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Chauthi Koot -
The Fourth Direction:
Internationally Acclaimed Filmmaker Looks At 1984 -
Gurvinder Singh





Whispers and rustles in the neighbourhood at night are perceived as a threat. There’s an emergency-like situation even in a public space like a railway station. The personal space called home is violated.

That is what the 1980s did to Sikhs in Punjab. That is what they did to award-winning film director Gurvinder Singh who was growing up in New Delhi, India’s capital, during that period. That is what led him to make ‘Chauthi Koot’ -- The Fourth Direction -- his new film.

Two years after internationally acclaimed “Annhey Ghorrey Da Daan” (Alms For A Blind Horse), Gurvinder is ready with his film about the state-sponsored crimes of the 1980s and the resistance movement it spawned.

“There were unspeakable excesses and brutalities from both sides -- the State and the Police, as well as the freedom fighters. The film does not try to uncover the reasons for these excesses or who was to blame. It deals with what turmoil does to everyday living for the ordinary person,” he says.

As a boy growing up in Delhi, he felt the repurcussion of those events, especially the pogroms unleashed against the Sikhs after Indira Gandhi’s execution by her own guards.

“The disturbing news from Punjab grabbed the headlines for so many years to come. And when I read Waryam Singh Sandhu’s collection of stories, “Chauthi Koot,” I realized what impact those events had on the mental and psychological constitution of the Sikhs of Punjab. The stories compelled me to make the film,” he shares.

Shot in Ferozepur and Amritsar last year, he calls “Chauthi Koot” an atmospheric film. He says there’s also the question of the form and craft of cinema, which stands largely ignored.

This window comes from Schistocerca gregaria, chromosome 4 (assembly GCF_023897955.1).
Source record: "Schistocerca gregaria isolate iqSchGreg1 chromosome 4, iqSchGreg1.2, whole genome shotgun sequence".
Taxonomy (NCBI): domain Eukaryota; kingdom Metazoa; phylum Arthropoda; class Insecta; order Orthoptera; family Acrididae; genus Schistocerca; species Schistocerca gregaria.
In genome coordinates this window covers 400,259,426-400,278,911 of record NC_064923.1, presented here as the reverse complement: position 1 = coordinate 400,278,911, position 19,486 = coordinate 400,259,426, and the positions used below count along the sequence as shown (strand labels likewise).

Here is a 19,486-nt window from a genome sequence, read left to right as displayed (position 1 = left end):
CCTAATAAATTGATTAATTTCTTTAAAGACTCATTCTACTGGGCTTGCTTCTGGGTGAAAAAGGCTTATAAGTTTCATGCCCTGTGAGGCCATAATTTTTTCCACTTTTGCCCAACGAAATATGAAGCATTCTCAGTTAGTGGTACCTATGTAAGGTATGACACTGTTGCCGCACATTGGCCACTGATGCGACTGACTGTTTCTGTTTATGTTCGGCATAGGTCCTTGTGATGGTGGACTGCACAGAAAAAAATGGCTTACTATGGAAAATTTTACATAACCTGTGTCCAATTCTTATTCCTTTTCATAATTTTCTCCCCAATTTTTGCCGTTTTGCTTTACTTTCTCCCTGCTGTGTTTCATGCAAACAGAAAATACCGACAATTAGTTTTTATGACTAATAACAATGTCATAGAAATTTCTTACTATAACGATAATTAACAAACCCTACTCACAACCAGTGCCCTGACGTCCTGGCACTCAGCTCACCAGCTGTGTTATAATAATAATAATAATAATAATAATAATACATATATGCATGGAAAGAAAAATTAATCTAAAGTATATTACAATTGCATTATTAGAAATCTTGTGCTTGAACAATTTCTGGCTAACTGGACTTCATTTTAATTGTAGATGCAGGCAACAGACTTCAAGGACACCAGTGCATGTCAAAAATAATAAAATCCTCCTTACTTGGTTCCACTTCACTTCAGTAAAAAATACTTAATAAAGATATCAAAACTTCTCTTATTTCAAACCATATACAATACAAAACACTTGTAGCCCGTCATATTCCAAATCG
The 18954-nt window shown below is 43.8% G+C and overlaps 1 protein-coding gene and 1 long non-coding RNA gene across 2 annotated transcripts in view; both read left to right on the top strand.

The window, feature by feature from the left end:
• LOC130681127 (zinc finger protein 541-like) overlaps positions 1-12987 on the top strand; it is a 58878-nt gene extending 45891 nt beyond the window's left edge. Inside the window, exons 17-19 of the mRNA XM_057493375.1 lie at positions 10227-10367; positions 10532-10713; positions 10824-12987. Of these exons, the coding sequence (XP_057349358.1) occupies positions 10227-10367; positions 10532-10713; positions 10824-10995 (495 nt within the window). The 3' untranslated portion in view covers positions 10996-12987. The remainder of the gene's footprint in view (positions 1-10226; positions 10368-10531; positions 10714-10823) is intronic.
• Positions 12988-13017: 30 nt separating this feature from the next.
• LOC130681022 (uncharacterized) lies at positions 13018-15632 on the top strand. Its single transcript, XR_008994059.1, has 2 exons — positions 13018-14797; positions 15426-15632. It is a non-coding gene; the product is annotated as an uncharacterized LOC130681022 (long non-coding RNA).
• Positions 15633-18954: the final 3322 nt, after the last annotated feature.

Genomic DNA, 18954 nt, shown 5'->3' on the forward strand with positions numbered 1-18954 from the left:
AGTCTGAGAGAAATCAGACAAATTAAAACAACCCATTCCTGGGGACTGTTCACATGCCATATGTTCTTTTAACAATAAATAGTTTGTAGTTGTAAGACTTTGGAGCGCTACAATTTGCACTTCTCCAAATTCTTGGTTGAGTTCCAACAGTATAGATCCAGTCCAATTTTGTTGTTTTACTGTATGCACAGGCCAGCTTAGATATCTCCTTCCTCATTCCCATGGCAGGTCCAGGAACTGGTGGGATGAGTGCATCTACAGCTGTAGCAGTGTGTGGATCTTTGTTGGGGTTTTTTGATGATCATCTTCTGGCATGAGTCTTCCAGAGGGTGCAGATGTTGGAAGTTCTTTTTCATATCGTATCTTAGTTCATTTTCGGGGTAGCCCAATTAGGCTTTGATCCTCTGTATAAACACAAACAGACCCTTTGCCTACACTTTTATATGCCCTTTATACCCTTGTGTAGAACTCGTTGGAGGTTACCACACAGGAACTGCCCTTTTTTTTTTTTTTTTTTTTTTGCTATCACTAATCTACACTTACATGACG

“For me, cinema is a philosophical medium for reflection on life and events, time and space, the visible and the invisible, the said and the unsaid. And any event, significant or insignificant, can lead to that reflection. I am not guided by the desire to ’succeed’ commercially or play up to the popular notions and sentiments of that period. Yet, I hope the film is widely seen,” he says.

And you’ll know what he means by that when you’ll go back to how “Annhey Ghorrey Da Daan” played out.

The film had a dream debut at the Venice Film Festival. It was the first Punjabi film to make it to this, the world’s oldest film festival, and then had screenings at the Munich Film Festival and the Abu Dhabi Film Festival and overwhelmed filmmakers and film viewers across the world.

Like its predecessor, “Chauthi Koot” does not have any professional actors. Gurvinder explains why:

“I am more interested in the human being, whether an actor or not. If a person’s presence on screen can resonate with the character I am trying to portray,” he says, adding he might never work with film stars. He is also not sure if they would be willing to go the length he would wish them to.

“They are more concerned about their public image,” he says.

He also chooses a non-Punjabi musician, in this case Marc Marder, a Frenchman of American origin, and says that since his films are extremely rooted in the space and in the people, they don’t need music to reinforce that feeling.

“Music is a strong, independent art form and if used without discipline, ends up undermining the form of cinema. Modern experimental music works better for cinema, I think, as it does not come with the baggage of a preconfigured emotion and is open to interpretation,” says Gurvinder.

Annhey Ghorrey …” set a very high benchmark. I ask him if it was a challenge for him.

“I don’t know,” he shrugs. “An artist has to move on and look for new expressions,” he says.

He is looking forward to release the film at an international festival this year and in Punjab and India later in the year.

[Courtesy: Times Group. Edited for]
January 7, 2015      

Conversation about this article

1: Sunny Grewal (Abbotsford, British Columbia, Canada), January 07, 2015, 1:44 PM.

Hopefully a film by such an amazing director will be able to replace "Maachis" as the best representation of the era. Especially since Maachis slants towards being biased towards the Indian state.

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The Fourth Direction:
Internationally Acclaimed Filmmaker Looks At 1984 -
Gurvinder Singh"

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